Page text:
I never had the pleasure of dealing with Sheldon on a personal level but I used the vast array of information on his website countless times over the years. Sheldon's early grasp of how the internet could be used to help others by sharing information with so many more people, and his unrivelled enthusiasm for sharing his passions particularly Cycling should be an inspiration to others of what can be achieved.
Sheldon you will be missed.

Anonymous said...

I've been checking out Sheldon Brown's site for a few years now, but only today did I realize he had passed. That was strange and also very sad.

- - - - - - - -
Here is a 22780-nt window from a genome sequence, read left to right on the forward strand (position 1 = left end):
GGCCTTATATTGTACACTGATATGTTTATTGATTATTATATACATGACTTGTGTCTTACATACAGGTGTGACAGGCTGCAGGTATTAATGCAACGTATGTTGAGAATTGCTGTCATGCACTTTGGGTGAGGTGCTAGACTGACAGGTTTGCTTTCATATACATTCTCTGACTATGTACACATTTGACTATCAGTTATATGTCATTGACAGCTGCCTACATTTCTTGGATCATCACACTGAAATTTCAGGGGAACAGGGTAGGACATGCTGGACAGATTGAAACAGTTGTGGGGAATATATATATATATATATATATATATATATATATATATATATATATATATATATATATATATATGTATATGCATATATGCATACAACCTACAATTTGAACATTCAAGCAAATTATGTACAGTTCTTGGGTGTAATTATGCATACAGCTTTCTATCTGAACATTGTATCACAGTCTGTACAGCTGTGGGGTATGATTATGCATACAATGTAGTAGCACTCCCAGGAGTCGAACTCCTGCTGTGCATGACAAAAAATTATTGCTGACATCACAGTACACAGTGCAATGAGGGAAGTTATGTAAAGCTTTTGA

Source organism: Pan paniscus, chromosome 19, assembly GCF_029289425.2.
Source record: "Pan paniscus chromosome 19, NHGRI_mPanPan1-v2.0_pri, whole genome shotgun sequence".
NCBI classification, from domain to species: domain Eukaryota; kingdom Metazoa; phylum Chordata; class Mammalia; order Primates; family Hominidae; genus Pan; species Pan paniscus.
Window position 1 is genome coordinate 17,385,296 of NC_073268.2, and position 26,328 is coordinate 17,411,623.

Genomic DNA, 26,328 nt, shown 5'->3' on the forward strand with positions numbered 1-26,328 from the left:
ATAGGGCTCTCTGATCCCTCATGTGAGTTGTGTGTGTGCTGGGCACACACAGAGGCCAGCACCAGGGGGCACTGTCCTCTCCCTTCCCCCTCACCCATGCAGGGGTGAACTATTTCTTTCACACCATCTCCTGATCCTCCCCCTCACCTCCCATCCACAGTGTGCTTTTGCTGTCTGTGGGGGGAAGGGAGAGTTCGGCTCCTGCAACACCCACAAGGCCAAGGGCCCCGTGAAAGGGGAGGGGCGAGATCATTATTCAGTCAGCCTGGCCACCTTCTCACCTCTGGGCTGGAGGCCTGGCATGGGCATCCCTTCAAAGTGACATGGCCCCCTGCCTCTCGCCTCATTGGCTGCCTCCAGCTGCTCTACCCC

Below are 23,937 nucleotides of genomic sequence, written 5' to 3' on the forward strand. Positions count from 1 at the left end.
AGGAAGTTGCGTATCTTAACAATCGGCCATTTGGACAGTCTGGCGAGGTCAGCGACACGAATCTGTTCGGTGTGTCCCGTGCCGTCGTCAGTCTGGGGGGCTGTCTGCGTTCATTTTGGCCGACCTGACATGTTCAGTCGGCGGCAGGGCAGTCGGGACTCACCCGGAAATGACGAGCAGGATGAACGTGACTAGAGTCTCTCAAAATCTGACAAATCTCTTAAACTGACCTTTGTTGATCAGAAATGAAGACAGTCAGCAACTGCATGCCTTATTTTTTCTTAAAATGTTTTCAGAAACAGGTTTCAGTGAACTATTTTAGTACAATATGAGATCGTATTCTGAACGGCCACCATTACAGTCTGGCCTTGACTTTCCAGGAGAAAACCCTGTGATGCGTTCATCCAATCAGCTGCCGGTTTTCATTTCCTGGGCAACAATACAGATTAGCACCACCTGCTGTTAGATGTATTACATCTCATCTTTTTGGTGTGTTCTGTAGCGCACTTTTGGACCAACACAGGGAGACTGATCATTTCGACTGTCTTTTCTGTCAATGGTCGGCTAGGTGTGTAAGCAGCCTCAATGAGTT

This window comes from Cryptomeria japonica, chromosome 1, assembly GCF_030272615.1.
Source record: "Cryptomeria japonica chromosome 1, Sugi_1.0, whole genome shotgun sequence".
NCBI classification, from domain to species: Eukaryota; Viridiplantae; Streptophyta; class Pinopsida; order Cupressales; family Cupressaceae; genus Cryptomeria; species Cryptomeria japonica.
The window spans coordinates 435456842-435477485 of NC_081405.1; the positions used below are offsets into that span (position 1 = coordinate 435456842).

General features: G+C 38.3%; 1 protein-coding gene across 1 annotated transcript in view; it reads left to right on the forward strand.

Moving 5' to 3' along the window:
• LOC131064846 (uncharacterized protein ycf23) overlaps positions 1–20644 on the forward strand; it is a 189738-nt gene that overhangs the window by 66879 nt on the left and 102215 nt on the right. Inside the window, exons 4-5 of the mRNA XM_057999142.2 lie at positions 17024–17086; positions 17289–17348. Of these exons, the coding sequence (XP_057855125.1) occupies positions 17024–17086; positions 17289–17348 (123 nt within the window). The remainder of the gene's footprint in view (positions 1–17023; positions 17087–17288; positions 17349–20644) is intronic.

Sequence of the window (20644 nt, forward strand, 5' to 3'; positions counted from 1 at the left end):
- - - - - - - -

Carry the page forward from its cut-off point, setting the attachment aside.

Paul Diac said...

Ride on..
I learned a few things from your posts and I'm sure I will continue to learn. So useful things, that I can learn for free at least that I could say: Thank you!

Anonymous said...

It's unfortunate that i didn't learn of him until after his passing. His contributions to cycling will not be forgotten.
I only hope he now fully believes in angels.

-Olympia, WA

Anonymous said...

I'm always looking for information, I started reading is advices for my riding problems, and ended up reading all i can all the suden I realized that "this man it's really THE COOLEST of all,a soulmate on a bike.I check now and then on the website like visiting a long distance friend, but today He wasn't here, ok maybe next time. Enjoy your ride Sheldon.

muymalestado said...

So sorry for family and friends of Sheldon, and so sorry for the community.